On another note there has come to be an expectation of lulls of attention and engagement on the page in-between big events, regardless of the cleverness or creativity of a post.  As much as I and others have tried to drive engagement in times when it seemed very few people were visiting the team’s page, it seemed very challenging to drive traffic unless there was an event for which the community could gather around with a mix of interest and support.  It seemed having both was crucial.  This challenges the notion of the claim that simply having “Great Content” is enough to ensure an active following.  While I admit a handful of the posts on the site are not thrilling, by and large the content is interesting to the sailing team’s community.  However, in order to drive people to engage with it, the content needed to rally support from the team’s community.  For instance, sometimes, despite posts after sailing races (regattas) had finished included the results and a photo of the event, it was more typical for the posts before and during the event to attract as much if not more attention and engagement.  These earlier posts called on followers to send their wishes for good wind and good luck for the team through the infamous “Like” button.  It seemed followers were more enthused to do this than to comment on the team’s overall performance after the event (Though I hope this wasn’t because our results were letting them down!).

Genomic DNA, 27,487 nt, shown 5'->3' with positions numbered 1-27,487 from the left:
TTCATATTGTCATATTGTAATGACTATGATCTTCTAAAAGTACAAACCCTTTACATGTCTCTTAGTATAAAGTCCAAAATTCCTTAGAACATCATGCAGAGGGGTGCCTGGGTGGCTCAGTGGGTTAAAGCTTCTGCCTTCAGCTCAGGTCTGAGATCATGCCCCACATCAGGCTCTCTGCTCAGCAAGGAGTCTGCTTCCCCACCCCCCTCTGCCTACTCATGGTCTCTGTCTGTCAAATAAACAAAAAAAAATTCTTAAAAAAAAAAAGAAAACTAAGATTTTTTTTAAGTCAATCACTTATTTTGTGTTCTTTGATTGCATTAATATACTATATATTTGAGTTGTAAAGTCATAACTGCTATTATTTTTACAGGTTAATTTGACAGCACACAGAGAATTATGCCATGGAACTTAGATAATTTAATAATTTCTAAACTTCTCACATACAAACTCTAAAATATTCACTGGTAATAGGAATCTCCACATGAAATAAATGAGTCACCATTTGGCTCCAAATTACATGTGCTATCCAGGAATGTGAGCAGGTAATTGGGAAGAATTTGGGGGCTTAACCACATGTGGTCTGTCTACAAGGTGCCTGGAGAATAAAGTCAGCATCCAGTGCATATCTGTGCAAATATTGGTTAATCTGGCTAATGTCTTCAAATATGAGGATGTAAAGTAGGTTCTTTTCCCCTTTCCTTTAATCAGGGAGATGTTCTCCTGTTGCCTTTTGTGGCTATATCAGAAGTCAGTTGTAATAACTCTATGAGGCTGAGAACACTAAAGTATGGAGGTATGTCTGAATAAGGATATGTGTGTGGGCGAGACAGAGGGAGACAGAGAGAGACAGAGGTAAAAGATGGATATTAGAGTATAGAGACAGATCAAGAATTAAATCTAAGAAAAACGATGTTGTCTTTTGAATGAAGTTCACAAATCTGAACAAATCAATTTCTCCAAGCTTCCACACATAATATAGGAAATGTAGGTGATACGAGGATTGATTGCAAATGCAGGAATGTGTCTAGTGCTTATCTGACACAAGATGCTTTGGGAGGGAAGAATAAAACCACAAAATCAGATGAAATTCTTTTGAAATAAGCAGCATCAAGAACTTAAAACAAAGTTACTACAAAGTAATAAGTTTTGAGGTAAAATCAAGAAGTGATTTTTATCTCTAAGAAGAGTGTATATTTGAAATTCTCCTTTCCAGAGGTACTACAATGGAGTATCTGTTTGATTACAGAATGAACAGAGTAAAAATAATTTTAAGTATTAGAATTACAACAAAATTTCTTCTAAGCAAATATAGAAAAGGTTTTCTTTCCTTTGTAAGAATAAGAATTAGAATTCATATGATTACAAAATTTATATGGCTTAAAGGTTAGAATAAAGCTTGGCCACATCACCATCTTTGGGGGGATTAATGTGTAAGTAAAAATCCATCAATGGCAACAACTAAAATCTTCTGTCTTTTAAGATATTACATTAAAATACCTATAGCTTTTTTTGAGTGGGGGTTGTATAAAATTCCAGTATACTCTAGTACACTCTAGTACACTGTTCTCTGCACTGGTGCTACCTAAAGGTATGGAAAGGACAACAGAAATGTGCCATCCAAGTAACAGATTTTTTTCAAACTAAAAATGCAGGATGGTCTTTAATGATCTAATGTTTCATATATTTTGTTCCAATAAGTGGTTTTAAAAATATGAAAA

UCSD Sailing Team Twitter PageTwitter has been more of an uphill battle.  The forum is complicated, especially for a club sports team.  Though the team now has more followers, it is unclear what Twitter offers to the team and its community, especially considering that the sailing world simply does not depend on, or engage with the medium.  Unlike my previous comments about Facebook, there is little to no opportunity for rapid interaction with other schools or communities, let alone clear ways for people to support the team on the site.  As the sailing team’s reach is so limited by having few followers (most of which are businesses and not people anyway) its reach is comparatively pitiful.  To compound on that, Twitter feeds are constantly updated, so even when the occasional post is made, it is likely drowned out by others activities.